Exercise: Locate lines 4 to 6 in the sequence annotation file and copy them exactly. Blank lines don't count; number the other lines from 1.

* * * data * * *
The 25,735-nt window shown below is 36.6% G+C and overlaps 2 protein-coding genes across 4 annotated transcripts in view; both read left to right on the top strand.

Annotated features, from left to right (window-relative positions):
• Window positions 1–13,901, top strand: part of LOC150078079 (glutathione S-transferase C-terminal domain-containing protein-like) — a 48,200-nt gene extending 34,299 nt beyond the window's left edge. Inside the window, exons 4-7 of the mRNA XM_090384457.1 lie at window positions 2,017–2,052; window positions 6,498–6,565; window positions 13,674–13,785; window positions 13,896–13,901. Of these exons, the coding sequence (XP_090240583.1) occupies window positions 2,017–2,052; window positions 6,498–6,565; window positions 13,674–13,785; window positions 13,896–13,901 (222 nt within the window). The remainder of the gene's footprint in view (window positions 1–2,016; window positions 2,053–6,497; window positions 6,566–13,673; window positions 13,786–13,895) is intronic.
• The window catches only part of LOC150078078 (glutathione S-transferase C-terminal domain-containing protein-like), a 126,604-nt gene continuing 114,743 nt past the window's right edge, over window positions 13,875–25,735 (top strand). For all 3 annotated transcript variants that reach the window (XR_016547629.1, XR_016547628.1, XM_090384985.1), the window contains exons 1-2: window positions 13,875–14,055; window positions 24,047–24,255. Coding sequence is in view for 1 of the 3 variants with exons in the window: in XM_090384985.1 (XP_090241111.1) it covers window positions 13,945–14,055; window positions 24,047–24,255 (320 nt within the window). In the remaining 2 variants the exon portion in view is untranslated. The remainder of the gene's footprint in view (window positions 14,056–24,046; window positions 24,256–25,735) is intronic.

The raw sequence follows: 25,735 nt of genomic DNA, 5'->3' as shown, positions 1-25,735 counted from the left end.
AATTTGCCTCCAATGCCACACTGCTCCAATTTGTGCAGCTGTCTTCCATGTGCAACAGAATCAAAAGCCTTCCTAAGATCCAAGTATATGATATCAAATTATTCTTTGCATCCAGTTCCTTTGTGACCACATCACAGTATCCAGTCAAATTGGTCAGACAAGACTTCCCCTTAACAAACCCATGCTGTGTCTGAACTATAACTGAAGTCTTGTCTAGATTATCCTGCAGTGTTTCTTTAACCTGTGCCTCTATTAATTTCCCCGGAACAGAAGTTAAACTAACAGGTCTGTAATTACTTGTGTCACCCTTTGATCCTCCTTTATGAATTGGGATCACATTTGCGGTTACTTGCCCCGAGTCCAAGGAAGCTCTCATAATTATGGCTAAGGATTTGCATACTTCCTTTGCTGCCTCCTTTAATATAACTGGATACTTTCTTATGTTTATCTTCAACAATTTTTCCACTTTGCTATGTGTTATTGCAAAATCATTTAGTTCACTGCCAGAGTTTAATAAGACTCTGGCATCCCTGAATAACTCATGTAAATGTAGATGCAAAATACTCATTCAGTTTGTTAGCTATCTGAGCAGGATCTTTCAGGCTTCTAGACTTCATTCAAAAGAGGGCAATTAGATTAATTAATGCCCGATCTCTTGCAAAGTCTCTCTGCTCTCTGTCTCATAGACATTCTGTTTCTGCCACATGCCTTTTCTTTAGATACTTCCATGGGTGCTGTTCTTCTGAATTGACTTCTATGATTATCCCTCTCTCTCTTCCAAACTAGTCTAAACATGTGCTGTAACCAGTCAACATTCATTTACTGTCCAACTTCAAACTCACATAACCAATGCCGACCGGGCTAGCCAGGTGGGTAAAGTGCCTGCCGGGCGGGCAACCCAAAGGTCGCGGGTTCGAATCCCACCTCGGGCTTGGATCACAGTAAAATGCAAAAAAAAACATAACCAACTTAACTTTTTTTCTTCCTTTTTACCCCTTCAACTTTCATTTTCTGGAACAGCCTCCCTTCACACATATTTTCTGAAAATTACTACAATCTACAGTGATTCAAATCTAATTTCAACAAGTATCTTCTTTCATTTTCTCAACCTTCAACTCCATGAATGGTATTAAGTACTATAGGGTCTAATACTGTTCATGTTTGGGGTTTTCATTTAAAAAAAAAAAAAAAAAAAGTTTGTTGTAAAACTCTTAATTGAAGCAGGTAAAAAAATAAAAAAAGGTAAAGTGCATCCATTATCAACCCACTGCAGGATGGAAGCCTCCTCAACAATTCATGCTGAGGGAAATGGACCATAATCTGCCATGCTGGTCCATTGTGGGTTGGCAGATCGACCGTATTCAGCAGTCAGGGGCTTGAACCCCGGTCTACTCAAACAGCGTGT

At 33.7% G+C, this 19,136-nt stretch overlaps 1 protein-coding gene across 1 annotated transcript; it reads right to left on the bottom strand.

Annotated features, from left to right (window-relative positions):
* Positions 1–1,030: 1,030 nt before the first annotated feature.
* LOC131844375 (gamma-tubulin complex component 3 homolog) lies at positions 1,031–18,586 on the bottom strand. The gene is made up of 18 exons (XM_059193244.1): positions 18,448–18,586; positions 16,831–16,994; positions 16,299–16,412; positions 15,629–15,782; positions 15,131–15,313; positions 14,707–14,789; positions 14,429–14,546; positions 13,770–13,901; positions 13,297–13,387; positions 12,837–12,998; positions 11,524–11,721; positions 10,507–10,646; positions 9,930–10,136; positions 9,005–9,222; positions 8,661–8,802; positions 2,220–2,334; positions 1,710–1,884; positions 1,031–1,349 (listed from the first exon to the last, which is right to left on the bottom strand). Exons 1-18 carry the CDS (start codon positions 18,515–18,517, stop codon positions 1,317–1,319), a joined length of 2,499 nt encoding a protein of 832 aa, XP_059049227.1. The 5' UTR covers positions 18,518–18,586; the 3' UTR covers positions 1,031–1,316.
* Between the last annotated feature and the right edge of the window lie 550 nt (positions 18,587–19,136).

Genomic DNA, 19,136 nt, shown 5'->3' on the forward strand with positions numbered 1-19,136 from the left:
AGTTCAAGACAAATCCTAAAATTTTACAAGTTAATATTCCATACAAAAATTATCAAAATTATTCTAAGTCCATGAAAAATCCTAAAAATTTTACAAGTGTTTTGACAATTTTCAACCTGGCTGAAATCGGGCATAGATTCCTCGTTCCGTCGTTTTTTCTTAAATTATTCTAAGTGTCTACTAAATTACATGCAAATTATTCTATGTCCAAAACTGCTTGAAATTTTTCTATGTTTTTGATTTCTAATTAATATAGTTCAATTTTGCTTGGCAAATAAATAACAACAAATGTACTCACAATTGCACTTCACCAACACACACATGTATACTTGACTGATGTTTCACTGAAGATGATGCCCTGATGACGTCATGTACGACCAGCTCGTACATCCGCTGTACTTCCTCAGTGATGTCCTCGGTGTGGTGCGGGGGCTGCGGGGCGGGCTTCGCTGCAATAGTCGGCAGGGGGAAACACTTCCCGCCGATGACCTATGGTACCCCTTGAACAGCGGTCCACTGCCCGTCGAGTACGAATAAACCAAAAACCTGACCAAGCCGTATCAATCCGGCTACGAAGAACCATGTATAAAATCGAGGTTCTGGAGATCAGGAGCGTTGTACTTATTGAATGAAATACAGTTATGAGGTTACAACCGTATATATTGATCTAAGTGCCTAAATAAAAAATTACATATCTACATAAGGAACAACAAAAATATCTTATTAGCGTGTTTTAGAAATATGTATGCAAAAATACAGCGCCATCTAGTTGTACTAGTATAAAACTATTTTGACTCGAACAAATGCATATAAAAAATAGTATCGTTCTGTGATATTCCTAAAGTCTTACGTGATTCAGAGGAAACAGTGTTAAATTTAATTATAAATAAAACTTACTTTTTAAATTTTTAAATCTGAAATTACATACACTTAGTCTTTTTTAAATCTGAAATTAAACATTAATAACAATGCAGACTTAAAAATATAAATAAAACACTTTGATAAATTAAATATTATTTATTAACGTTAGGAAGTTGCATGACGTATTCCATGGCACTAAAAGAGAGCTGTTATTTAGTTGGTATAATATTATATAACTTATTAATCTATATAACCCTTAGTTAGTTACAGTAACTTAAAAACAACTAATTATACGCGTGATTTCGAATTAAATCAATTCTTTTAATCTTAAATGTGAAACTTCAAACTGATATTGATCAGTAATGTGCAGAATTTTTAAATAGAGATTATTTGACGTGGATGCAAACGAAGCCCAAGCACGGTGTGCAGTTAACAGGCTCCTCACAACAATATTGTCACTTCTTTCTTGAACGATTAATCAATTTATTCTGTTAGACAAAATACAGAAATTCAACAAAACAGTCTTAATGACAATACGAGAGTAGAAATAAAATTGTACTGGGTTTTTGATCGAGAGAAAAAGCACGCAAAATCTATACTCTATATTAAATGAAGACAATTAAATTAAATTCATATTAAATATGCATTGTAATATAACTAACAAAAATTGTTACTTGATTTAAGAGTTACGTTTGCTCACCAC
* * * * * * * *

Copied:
• The window catches only part of LOC150078078 (glutathione S-transferase C-terminal domain-containing protein-like), a 126,604-nt gene continuing 114,743 nt past the window's right edge, over window positions 13,875–25,735 (top strand). For all 3 annotated transcript variants that reach the window (XR_016547629.1, XR_016547628.1, XM_090384985.1), the window contains exons 1-2: window positions 13,875–14,055; window positions 24,047–24,255. Coding sequence is in view for 1 of the 3 variants with exons in the window: in XM_090384985.1 (XP_090241111.1) it covers window positions 13,945–14,055; window positions 24,047–24,255 (320 nt within the window). In the remaining 2 variants the exon portion in view is untranslated. The remainder of the gene's footprint in view (window positions 14,056–24,046; window positions 24,256–25,735) is intronic.

The raw sequence follows: 25,735 nt of genomic DNA, 5'->3' as shown, positions 1-25,735 counted from the left end.
AATTTGCCTCCAATGCCACACTGCTCCAATTTGTGCAGCTGTCTTCCATGTGCAACAGAATCAAAAGCCTTCCTAAGATCCAAGTATATGATATCAAATTATTCTTTGCATCCAGTTCCTTTGTGACCACATCACAGTATCCAGTCAAATTGGTCAGACAAGACTTCCCCTTAACAAACCCATGCTGTGTCTGAACTATAACTGAAGTCTTGTCTAGATTATCCTGCAGTGTTTCTTTAACCTGTGCCTCTATTAATTTCCCCGGAACAGAAGTTAAACTAACAGGTCTGTAATTACTTGTGTCACCCTTTGATCCTCCTTTATGAATTGGGATCACATTTGCGGTTACTTGCCCCGAGTCCAAGGAAGCTCTCATAATTATGGCTAAGGATTTGCATACTTCCTTTGCTGCCTCCTTTAATATAACTGGATACTTTCTTATGTTTATCTTCAACAATTTTTCCACTTTGCTATGTGTTATTGCAAAATCATTTAGTTCACTGCCAGAGTTTAATAAGACTCTGGCATCCCTGAATAACTCATGTAAATGTAGATGCAAAATACTCATTCAGTTTGTTAGCTATCTGAGCAGGATCTTTCAGGCTTCTAGACTTCATTCAAAAGAGGGCAATTAGATTAATTAATGCCCGATCTCTTGCAAAGTCTCTCTGCTCTCTGTCTCATAGACATTCTGTTTCTGCCACATGCCTTTTCTTTAGATACTTCCATGGGTGCTGTTCTTCTGAATTGACTTCTATGATTATCCCTCTCTCTCTTCCAAACTAGTCTAAACATGTGCTGTAACCAGTCAACATTCATTTACTGTCCAACTTCAAACTCACATAACCAATGCCGACCGGGCTAGCCAGGTGGGTAAAGTGCCTGCCGGGCGGGCAACCCAAAGGTCGCGGGTTCGAATCCCACCTCGGGCTTGGATCACAGTAAAATGCAAAAAAAAACATAACCAACTTAACTTTTTTTCTTCCTTTTTACCCCTTCAACTTTCATTTTCTGGAACAGCCTCCCTTCACACATATTTTCTGAAAATTACTACAATCTACAGTGATTCAAATCTAATTTCAACAAGTATCTTCTTTCATTTTCTCAACCTTCAACTCCATGAATGGTATTAAGTACTATAGGGTCTAATACTGTTCATGTTTGGGGTTTTCATTTAAAAAAAAAAAAAAAAAAAGTTTGTTGTAAAACTCTTAATTGAAGCAGGTAAAAAAATAAAAAAAGGTAAAGTGCATCCATTATCAACCCACTGCAGGATGGAAGCCTCCTCAACAATTCATGCTGAGGGAAATGGACCATAATCTGCCATGCTGGTCCATTGTGGGTTGGCAGATCGACCGTATTCAGCAGTCAGGGGCTTGAACCCCGGTCTACTCAAACAGCGTGT